Politics & Policy

The Club for Growth Gives Scott Walker Lukewarm Approval

Walker campaigns in Las Vegas, July 14, 2015. (Ethan Miller/Getty)
He’s been pretty good as governor, but as a state legislator he was something of a spendthrift.

The Club for Growth heaps praise on Scott Walker’s work to reform Wisconsin’s labor laws but expresses some serious concerns about his handling of other economic issues before he was governor, and questions whether he sometimes puts political concerns ahead of economic principles.

The criticisms raised in the Club for Growth’s latest “white paper,” a review of presidential candidates’ economic records and positions, are striking, as Walker’s star has risen largely due to his vocal stances defending conservative economic positions. Most of the issues raised by the economically conservative advocacy group are about Walker’s time as a state legislator.

Walker earns a rave review for his successful fight to limit collective bargaining for public-employee unions, and for weathering the recall election that ensued. Calling it “one of the most important and courageous political fights in recent American history,” the Club says it should draw “enormous praise from fiscal conservatives.” Walker, in his campaign announcement Monday, focused a lot of attention on that fight, which launched him on the scene as a conservative star.

For the most part, the Club views Walker’s tenure as governor favorably. But his previous record as a state legislator is a subject of some concern. Specifically, the Club takes him to task for voting for the budgets of then-governor Tommy Thompson, most of which raised taxes and increased spending, the very things it is the Club’s mission to oppose. The paper criticizes Walker’s decision as a state legislator to support BadgerCare, a program that expanded health coverage to people who would not qualify under Medicaid, noting that it effectively expanded Medicaid years before Obamacare did so.

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Since he has become governor, the paper says, Walker “has been remarkably better on taxes,” and he earns praise for eliminating the film tax-credit program and for instituting a law that requires a two-thirds majority of the state legislature to approve certain tax increases. The Club also commends him for borrowing far less than the previous governor, and for using line-item vetoes to oppose spending increases.

But the Club mentions some points in Walker’s gubernatorial tenure that could be problematic for economic conservatives. It faults him for backing a so-called “boondoggle bridge” across the Minnesota–Wisconsin border that would have cost $700 million but been used by just 18,000 cars a day. It also takes issue with his proposal to pay for a new arena for Milwaukee’s basketball team by issuing government bonds. Walker has defended the proposal by noting that the Bucks threatened to leave the state if the project was not approved, but it has drawn criticism from Republicans. The plan was ultimately dropped from the budget, though on Tuesday the state legislature approved an altered plan to fund the arena.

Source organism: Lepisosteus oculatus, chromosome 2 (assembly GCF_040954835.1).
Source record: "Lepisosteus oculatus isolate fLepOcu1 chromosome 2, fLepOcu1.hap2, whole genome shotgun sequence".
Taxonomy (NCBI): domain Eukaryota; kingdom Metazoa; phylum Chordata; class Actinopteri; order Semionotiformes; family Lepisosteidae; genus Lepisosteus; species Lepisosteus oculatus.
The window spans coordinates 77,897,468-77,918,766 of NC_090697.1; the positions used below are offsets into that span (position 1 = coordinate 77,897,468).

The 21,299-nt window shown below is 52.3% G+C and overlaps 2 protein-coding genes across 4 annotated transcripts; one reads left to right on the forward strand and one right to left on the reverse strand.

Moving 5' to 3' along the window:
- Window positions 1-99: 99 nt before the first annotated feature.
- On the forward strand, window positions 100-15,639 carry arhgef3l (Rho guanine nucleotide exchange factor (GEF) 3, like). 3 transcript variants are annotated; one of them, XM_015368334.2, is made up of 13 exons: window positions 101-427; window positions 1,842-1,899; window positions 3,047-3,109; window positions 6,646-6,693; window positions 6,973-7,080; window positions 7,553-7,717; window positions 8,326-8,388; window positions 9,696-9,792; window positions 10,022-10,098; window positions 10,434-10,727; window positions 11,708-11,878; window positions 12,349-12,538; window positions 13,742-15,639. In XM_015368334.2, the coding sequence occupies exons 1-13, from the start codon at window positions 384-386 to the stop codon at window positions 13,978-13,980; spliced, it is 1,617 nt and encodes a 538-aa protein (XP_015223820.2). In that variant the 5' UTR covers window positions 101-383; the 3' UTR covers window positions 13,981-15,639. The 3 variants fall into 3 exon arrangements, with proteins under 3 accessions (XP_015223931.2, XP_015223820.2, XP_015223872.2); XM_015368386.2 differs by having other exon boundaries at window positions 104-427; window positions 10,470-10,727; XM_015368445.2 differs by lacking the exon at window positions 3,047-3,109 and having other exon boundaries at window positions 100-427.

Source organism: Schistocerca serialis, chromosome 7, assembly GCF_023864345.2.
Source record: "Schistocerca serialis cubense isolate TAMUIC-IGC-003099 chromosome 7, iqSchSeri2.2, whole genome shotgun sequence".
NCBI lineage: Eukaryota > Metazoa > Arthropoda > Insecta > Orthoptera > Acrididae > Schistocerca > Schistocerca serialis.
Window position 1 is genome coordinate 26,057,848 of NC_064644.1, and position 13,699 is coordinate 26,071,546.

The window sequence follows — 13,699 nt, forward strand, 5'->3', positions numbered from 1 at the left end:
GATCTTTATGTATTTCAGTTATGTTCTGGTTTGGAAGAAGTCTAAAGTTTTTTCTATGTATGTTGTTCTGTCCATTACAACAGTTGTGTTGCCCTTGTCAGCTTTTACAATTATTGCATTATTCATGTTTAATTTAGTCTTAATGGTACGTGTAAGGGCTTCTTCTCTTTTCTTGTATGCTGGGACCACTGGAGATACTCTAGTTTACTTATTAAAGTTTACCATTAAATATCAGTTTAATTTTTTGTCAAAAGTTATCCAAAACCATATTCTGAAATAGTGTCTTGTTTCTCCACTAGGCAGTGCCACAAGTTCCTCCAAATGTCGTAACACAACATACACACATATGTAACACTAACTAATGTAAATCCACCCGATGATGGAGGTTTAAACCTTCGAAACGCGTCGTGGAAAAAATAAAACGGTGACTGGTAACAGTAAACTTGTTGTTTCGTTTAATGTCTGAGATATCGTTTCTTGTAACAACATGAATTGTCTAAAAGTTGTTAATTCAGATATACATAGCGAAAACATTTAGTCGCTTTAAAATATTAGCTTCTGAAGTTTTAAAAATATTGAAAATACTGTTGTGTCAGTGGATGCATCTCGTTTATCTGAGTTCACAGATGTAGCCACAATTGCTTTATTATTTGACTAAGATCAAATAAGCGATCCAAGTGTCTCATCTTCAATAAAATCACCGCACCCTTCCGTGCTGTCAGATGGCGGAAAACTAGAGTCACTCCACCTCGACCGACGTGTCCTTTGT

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Walker also raised eyebrows with his public support of the 2013 Ryan-Murray budget deal, which took away some mandated spending cuts.

Some conservatives feel that at times, Walker has altered his positions on certain issues in the name of political expediency.

Perhaps most troubling for Walker is the Club’s contention that parts of his record “raise serious questions about when apparent political considerations may overcome his commitment to pro-growth principles.” The paper points to his recent support for ethanol subsidies, a major economic factor in Iowa, where Walker is campaigning hard to win the caucuses. The Club notes that Walker appears to have opposed subsidies at one time, and suggests it could be a politically driven flip-flop. It also points to his past support for Thompson’s budgets and his “lukewarm approach on right-to-work laws.”

That charge echoes a problem Walker currently faces with the conservative electorate: Some conservatives feel that at times, he has altered his positions on certain issues in the name of political expediency. In particular, his rhetoric on abortion and immigration has sparked some consternation in recent weeks.

#related#On balance, the paper is favorable to Walker, placing him firmly in the middle of the pack of the contenders the Club for Growth has reviewed thus far. It is not as positive as the near-glowing reviews for senators Marco Rubio, Rand Paul, and Ted Cruz, but neither is it so negative as the evisceration of former Arkansas governor Mike Huckabee’s economic record.

The paper puts Walker in the company of former Florida governor Jeb Bush, who received a review that was similarly positive overall, but with some pointed criticism. Of both, the Club predicted they would govern “as a pro-growth conservative” as president, but also noted parts of their record that raised concern as to whether that would always be the case.

The Club is leaving itself the option to endorse a candidate for president at some point later in the cycle. If Walker wants to position himself in that running, he will have to demonstrate that as president, he would govern like the union-fighting governor of the past four years, and not like the state legislator he once was.

— Alexis Levinson is a senior political reporter at National Review.

Editor’s Note: This piece has been updated since its initial publication.

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